Neurologists and Firemen: A Review of Susannah Cahalan's "Brain on Fire"

Brain on Fire: My Month of Madness, Susannah Cahalan's first-hand account of a debilitating illness, is both disturbing and captivating. Disturbing, because we are reminded by her story that any of us could be (and many people are) hit with a serious illness out of the clear blue. Life is neither fair, nor predictable. Captivating, because how many of us could lose our mind, as Cahalan did, and chronicle the process of our mental death and resurrection? The story of what she endures while in diagnostic limbo necessarily relies on the observations and notes of family, friends, and physicians. Detective work permeates Cahalan's story on two different levels: the struggles of physicians who are trying to determine why a young woman suddenly begins exhibiting bizarre behavior, hallucinations, and seizures, and, at a higher level, the author's application of her skills as an investigative reporter in order to piece her story together. If you've ever seen someone suffer from an unexplained illness, you can't help but connect with Cahalan's family, if not the author herself. I have watched someone close to me struggle with an autoimmune disorder that has baffled many doctors and placed major constraints on this person's quality of life. Simply giving this person's disorder a name (a.k.a., a definitive diagnosis) has eluded most doctors. Susannah Cahalan was extremely fortunate to have been diagnosed and successfully treated for what is known as "anti-NMDA receptor encephalitis."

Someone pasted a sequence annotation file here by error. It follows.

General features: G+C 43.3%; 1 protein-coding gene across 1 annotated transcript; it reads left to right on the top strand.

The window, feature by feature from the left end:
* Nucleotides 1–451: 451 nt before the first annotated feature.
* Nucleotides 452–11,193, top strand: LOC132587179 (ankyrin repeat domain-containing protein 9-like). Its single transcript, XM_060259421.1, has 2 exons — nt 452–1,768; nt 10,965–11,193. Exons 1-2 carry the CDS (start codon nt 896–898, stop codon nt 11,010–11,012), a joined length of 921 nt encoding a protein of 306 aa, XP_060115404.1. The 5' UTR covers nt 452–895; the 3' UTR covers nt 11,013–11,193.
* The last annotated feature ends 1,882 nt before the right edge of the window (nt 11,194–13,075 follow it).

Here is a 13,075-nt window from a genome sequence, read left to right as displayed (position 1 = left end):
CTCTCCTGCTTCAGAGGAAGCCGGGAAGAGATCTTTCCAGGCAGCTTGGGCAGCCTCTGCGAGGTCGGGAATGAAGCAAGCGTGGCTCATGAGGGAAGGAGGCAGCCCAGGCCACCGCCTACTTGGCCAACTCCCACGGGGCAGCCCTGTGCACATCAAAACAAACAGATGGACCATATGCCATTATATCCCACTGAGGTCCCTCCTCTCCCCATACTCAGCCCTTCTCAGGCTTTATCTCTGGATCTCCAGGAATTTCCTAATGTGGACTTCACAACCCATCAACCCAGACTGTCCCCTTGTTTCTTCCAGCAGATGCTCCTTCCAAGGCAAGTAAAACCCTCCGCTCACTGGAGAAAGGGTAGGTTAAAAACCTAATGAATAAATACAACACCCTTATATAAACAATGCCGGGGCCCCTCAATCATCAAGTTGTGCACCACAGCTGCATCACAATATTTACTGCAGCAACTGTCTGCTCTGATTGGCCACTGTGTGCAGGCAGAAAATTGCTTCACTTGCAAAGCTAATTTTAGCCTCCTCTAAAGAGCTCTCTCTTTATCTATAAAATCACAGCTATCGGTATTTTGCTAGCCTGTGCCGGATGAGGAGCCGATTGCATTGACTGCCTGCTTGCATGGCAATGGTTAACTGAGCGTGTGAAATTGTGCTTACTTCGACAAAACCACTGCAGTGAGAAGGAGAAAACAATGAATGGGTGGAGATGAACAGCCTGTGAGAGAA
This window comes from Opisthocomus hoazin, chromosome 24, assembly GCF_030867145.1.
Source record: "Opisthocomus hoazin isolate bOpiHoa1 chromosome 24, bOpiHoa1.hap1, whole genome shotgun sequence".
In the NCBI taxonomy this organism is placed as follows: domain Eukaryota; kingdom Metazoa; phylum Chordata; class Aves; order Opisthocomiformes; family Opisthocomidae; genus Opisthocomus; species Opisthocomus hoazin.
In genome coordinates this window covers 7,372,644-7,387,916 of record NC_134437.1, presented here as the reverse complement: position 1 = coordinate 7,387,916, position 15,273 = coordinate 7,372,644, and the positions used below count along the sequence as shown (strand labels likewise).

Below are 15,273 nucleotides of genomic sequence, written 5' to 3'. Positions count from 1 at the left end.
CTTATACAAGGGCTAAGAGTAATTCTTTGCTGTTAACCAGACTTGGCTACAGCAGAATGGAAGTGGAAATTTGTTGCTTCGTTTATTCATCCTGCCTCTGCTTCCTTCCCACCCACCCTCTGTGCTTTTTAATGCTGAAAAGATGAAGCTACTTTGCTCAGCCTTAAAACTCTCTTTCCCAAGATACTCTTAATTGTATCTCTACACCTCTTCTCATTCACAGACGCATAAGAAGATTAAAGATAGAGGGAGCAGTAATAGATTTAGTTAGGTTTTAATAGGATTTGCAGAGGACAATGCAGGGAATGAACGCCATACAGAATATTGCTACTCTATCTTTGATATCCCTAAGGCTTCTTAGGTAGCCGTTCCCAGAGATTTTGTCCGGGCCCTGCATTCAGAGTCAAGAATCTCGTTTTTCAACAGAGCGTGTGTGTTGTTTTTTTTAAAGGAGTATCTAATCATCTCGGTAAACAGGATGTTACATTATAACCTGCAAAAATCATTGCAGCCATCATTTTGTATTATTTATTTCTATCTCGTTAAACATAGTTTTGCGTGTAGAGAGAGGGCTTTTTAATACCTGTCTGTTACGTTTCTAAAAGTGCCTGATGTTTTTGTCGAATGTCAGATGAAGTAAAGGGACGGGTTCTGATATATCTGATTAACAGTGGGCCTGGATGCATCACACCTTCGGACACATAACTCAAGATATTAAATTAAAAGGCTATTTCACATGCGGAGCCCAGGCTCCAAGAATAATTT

I have also watched - with heartache - someone else I cared for periodically descend into a serious mental illness, and felt helpless to do anything about it. We look to doctors for answers and when they are unable to give them, it plants a seed of fear, a fear that this person may never be the same again. I also know someone who, like the author, was evaluated by a neuropsychologist for a cognitive disorder. It is truly amazing what the administration of cognitive tests can reveal about brain function.

Cahalan's story has a happy ending. She is successfully treated and, with time, able to make a full recovery. But she reminds us that there are many others, every day, whose illness so baffles physicians that they may never be appropriately diagnosed. Though modern medicine is able to treat and prevent disease in ways we would have never guessed, it is both true and uncomfortable to accept that there are medical tragedies for which we have yet to find a cure.